How to inspire new investment in our city
Harrisburg has its first balanced budget in many years. We sacrificed a lot to achieve this. We monetized assets—including our parking garages and incinerator—increased taxes, fees and fines.
According to the Harrisburg Strong Plan’s projections, the city’s budget will only remain balanced for another two years. That leads one of to two conclusions—we have to spend less or we need to make more money. I think it is fair to state we can’t afford to cut our services further than they are today. In fact, we need to increase spending to fix sinkholes, repair blown streetlights, and hire more public safety officers.
Therefore, the question is, How do we make more money?
The simple solution is raise taxes.
But a better solution is to expand our tax base.
This is what some townships surrounding Harrisburg have done. One example—Hampden Township—has even managed to lower the tax rate over the last 35 years because of an increased tax base. The township benefited from population trends of moving to the suburbs, a top notch school district, reliable public services, and low taxes.
How can we make Harrisburg more attractive to live?
The answer is we do everything we can do to get more people to move into the city. Harrisburg population declined for 50 years, but from 2000-2010 the city saw its first population increase of 1.2%. It is a good start, but we need more. Many in the city are convinced that tax abatements made the increase happen and are needed to make it continue.
Abatement. It is a word that brings strong emotions and heated debate in the city. It should. Harrisburg had a long standing tax abatement program that expired at the end of 2010. There was attempt to create a 7 year abatement in 2012; however, Dauphin County rejected the proposal as unlawful. The issue of abatement was a key argument in last year’s mayoral elections. Both Fall candidates supported tax abatements. Eric Papenfuse advocated a city-wide abatement program while challenger Dan Miller favored targeting our most blighted neighborhoods.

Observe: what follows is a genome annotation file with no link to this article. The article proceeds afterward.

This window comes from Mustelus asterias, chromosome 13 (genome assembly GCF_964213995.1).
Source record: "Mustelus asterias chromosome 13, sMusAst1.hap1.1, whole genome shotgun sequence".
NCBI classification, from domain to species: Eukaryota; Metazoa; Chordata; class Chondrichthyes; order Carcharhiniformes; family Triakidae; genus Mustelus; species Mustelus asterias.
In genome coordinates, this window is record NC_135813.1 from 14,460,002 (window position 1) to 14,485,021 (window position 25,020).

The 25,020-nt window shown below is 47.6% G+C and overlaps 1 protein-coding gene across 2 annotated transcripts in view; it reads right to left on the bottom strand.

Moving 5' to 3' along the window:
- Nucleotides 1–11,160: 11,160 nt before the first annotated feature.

Proponents contend that tax incentives expand the city’s tax base and keep tax rates down. They also help focus redevelopment efforts on the vacant and blighted properties.
Opponents argue that it gives away needless tax dollars that the city could ill afford. Some argue that it rewards developers while hurting residents.
When improvements are made to a property, it opens a property to reassessment. Typically in the City of Harrisburg this is done when a property that has been condemned is renovated or a new construction project is completed.
Tax abatement is a scheduled series of tax forgiveness on a year by year basis. Historically the first several years (about 5) were 100% forgiven. This was followed by a 20% decrease yearly until the homeowner was paying their full assessed after improved value.
Local Economic Revitalization Tax Act (LERTA) is the law that allows tax abatements to exist in Pennsylvania and lays out how the differing taxing authorities must work together when an abatement program exists. LERTA allows municipalities to enact 5 or 10 year tax abatement programs. Hence, why the 2012 city ordinance was never enacted. LERTA is intended to be applied to property located in deteriorated neighborhoods. All three local property taxing authorities—City of Harrisburg, Harrisburg School District and Dauphin County—must agree to an abatement program to have full effect of abatement.
It’s important to state that an abatement does not mean that homeowners do not pay property tax. It means that initially they do not pay for the improvements made to a property. If you begin to look at things in this light ,many of the perceived negatives of abatement start to disappear.
This big question is, though, is abatement needed to get people to move into the city?
Does abatement make people move here?
If you believe the answer to the second question is yes, then you should not worry about the first.
I think the easiest way to determine if abatement will cause people to move into the city is to answer the question does it help create homes people want to live in?
Major developers in the city claim that the economics don’t work without abatement. I am sure this is true if you are trying to rehab a large project such as Lux at the corner of N3rd and State Streets, the COBA Building across from the Broad Street Market, or another teardown and rebuild type project.
In a Central Penn Business Journal article, Lux developer Dan Deitchman said, “I can tell you there is going to be a slowdown,” said Deitchman, who had just two projects under way to start the year. “If there was a 10-year abatement in place, we would already been planning our next two, three, four projects.”
Abatement brings new properties into the market. If some houses would be built without abatement, what is the harm if abatement drives a few extra? Without new housing stock there is a lack of move-in ready houses to purchase in the city. The city cannot budget future construction into projected revenues. With or without abatement, growth will increase future revenue, but it is time for City Hall to send a message that it is listening and are willing to step up to provide the leadership needed to lead the city back to prosperity.